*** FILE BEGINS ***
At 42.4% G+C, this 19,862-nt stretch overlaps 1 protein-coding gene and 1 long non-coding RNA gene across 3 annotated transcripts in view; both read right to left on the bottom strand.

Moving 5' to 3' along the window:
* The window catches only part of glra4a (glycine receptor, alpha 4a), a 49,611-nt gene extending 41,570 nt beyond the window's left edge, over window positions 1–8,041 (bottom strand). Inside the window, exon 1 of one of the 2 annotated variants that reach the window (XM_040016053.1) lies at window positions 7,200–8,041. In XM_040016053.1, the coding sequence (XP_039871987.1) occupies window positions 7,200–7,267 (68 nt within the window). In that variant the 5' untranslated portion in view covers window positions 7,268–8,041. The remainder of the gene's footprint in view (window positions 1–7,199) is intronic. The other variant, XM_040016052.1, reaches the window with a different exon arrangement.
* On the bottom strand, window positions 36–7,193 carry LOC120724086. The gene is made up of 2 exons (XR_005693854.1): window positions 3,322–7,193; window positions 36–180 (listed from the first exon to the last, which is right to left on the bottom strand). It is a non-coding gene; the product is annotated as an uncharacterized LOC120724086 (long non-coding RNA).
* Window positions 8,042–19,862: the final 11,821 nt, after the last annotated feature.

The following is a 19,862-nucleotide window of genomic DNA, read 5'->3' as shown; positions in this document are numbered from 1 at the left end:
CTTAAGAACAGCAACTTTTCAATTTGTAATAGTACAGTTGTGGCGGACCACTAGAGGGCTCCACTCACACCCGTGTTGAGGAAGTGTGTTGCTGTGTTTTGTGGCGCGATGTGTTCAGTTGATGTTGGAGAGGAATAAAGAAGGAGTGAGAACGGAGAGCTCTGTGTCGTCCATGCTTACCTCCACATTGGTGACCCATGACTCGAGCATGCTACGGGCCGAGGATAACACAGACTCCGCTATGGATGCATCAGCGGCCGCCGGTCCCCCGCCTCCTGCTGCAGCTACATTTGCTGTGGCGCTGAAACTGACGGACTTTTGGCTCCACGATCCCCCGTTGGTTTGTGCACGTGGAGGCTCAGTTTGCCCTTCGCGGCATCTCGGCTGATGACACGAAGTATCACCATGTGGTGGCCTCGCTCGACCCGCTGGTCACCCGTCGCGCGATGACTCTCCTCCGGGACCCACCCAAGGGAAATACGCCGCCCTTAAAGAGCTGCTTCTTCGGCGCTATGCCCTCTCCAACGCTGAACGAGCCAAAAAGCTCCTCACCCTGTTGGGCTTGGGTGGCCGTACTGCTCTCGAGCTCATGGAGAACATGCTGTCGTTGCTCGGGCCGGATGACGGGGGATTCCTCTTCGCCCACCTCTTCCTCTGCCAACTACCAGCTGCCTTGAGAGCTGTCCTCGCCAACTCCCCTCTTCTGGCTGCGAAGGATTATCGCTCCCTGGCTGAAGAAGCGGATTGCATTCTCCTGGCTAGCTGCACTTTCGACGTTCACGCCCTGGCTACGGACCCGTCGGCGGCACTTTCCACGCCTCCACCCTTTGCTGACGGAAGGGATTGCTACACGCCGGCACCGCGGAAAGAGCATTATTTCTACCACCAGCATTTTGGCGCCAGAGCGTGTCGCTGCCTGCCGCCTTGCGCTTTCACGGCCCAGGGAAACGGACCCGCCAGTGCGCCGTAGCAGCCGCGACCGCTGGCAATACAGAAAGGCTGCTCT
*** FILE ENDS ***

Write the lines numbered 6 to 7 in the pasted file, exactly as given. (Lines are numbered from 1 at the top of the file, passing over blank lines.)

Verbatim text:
The following is a 19,862-nucleotide window of genomic DNA, read 5'->3' as shown; positions in this document are numbered from 1 at the left end:
CTTAAGAACAGCAACTTTTCAATTTGTAATAGTACAGTTGTGGCGGACCACTAGAGGGCTCCACTCACACCCGTGTTGAGGAAGTGTGTTGCTGTGTTTTGTGGCGCGATGTGTTCAGTTGATGTTGGAGAGGAATAAAGAAGGAGTGAGAACGGAGAGCTCTGTGTCGTCCATGCTTACCTCCACATTGGTGACCCATGACTCGAGCATGCTACGGGCCGAGGATAACACAGACTCCGCTATGGATGCATCAGCGGCCGCCGGTCCCCCGCCTCCTGCTGCAGCTACATTTGCTGTGGCGCTGAAACTGACGGACTTTTGGCTCCACGATCCCCCGTTGGTTTGTGCACGTGGAGGCTCAGTTTGCCCTTCGCGGCATCTCGGCTGATGACACGAAGTATCACCATGTGGTGGCCTCGCTCGACCCGCTGGTCACCCGTCGCGCGATGACTCTCCTCCGGGACCCACCCAAGGGAAATACGCCGCCCTTAAAGAGCTGCTTCTTCGGCGCTATGCCCTCTCCAACGCTGAACGAGCCAAAAAGCTCCTCACCCTGTTGGGCTTGGGTGGCCGTACTGCTCTCGAGCTCATGGAGAACATGCTGTCGTTGCTCGGGCCGGATGACGGGGGATTCCTCTTCGCCCACCTCTTCCTCTGCCAACTACCAGCTGCCTTGAGAGCTGTCCTCGCCAACTCCCCTCTTCTGGCTGCGAAGGATTATCGCTCCCTGGCTGAAGAAGCGGATTGCATTCTCCTGGCTAGCTGCACTTTCGACGTTCACGCCCTGGCTACGGACCCGTCGGCGGCACTTTCCACGCCTCCACCCTTTGCTGACGGAAGGGATTGCTACACGCCGGCACCGCGGAAAGAGCATTATTTCTACCACCAGCATTTTGGCGCCAGAGCGTGTCGCTGCCTGCCGCCTTGCGCTTTCACGGCCCAGGGAAACGGACCCGCCAGTGCGCCGTAGCAGCCGCGACCGCTGGCAATACAGAAAGGCTGCTCT